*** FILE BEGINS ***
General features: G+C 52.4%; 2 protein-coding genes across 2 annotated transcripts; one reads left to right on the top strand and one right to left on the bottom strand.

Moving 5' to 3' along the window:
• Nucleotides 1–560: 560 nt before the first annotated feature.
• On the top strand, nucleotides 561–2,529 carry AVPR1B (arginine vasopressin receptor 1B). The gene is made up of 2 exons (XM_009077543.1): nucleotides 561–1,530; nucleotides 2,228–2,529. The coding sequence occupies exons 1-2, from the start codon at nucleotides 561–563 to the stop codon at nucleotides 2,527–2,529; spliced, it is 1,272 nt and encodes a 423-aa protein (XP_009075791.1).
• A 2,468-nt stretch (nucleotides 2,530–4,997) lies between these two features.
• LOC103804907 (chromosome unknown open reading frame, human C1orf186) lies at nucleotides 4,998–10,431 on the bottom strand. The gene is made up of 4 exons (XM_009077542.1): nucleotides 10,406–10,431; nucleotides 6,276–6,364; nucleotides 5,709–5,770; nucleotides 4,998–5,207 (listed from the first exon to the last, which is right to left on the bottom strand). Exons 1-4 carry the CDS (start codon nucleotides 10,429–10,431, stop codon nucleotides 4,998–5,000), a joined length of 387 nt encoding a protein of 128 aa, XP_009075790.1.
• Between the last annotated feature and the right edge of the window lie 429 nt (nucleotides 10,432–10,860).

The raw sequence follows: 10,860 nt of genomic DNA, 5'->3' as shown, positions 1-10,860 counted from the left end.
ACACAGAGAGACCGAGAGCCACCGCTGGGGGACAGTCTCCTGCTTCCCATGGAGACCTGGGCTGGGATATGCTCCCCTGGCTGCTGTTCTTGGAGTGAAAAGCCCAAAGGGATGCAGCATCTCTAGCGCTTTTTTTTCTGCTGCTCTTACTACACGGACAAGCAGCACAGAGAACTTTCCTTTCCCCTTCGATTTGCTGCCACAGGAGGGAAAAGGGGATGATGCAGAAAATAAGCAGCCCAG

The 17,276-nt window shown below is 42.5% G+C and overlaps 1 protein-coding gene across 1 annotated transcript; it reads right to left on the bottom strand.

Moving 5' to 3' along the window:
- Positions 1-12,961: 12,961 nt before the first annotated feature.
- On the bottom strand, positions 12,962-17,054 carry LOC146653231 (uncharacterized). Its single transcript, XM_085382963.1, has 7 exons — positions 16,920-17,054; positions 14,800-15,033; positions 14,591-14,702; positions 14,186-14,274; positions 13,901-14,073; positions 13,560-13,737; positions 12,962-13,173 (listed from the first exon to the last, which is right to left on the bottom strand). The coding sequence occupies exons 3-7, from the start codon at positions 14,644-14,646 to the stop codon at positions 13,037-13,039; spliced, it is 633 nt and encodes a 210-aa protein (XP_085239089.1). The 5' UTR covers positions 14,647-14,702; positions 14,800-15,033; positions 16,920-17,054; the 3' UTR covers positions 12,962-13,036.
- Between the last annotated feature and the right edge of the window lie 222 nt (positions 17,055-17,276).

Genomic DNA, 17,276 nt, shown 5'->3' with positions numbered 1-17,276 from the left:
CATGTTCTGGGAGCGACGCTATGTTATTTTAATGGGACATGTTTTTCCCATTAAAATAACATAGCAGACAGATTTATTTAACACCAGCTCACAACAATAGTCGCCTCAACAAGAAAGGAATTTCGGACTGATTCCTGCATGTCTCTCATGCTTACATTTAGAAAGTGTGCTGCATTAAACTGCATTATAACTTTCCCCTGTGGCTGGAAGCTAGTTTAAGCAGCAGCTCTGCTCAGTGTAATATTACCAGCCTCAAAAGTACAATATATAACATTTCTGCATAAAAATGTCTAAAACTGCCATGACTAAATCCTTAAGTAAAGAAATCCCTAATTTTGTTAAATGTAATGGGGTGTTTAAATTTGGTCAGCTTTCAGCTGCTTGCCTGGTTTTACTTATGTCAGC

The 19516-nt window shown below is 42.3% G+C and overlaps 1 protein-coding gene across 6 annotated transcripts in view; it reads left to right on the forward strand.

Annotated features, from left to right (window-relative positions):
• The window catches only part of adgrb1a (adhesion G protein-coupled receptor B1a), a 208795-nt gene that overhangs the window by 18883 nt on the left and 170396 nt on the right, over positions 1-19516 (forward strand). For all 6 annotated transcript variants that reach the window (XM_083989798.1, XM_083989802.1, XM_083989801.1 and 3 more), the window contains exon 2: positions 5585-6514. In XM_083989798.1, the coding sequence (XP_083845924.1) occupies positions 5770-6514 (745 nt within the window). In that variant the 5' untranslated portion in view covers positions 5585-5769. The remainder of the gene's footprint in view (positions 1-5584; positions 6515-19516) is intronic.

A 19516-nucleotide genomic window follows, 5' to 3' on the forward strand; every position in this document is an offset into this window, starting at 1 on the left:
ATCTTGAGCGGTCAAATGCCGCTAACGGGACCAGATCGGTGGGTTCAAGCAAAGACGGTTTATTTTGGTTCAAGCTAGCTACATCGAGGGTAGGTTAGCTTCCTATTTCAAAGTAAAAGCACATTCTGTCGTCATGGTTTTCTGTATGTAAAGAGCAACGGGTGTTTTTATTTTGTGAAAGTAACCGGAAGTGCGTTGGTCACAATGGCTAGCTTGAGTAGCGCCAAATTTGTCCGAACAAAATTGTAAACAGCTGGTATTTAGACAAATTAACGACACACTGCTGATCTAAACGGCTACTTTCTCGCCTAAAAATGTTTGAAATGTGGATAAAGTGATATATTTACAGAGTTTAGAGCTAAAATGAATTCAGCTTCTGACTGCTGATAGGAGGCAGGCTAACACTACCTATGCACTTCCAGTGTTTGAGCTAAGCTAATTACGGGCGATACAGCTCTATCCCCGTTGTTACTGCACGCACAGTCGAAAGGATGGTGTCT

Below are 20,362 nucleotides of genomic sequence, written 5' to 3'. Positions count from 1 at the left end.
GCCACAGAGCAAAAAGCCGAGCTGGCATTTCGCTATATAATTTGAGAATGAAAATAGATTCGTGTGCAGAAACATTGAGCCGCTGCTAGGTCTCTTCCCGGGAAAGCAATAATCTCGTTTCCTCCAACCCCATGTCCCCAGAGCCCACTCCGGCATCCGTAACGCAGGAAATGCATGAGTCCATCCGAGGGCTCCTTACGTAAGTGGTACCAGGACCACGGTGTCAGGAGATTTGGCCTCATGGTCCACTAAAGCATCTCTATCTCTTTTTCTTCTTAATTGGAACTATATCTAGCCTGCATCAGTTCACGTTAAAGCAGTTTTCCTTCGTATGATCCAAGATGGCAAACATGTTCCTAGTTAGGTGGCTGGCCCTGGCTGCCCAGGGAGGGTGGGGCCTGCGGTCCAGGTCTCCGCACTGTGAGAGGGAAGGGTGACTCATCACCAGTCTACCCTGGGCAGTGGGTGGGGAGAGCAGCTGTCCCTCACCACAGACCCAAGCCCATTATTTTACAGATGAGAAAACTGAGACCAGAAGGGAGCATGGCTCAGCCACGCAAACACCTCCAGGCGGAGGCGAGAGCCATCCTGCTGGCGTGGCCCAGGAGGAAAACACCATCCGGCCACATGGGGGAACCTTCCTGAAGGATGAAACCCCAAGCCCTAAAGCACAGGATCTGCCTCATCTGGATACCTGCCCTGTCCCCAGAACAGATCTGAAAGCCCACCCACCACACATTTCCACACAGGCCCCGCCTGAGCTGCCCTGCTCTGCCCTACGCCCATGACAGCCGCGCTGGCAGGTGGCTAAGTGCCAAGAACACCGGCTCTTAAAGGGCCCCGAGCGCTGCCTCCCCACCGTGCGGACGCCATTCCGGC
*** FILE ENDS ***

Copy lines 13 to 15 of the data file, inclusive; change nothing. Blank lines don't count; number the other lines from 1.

- On the bottom strand, positions 12,962-17,054 carry LOC146653231 (uncharacterized). Its single transcript, XM_085382963.1, has 7 exons — positions 16,920-17,054; positions 14,800-15,033; positions 14,591-14,702; positions 14,186-14,274; positions 13,901-14,073; positions 13,560-13,737; positions 12,962-13,173 (listed from the first exon to the last, which is right to left on the bottom strand). The coding sequence occupies exons 3-7, from the start codon at positions 14,644-14,646 to the stop codon at positions 13,037-13,039; spliced, it is 633 nt and encodes a 210-aa protein (XP_085239089.1). The 5' UTR covers positions 14,647-14,702; positions 14,800-15,033; positions 16,920-17,054; the 3' UTR covers positions 12,962-13,036.
- Between the last annotated feature and the right edge of the window lie 222 nt (positions 17,055-17,276).

Genomic DNA, 17,276 nt, shown 5'->3' with positions numbered 1-17,276 from the left: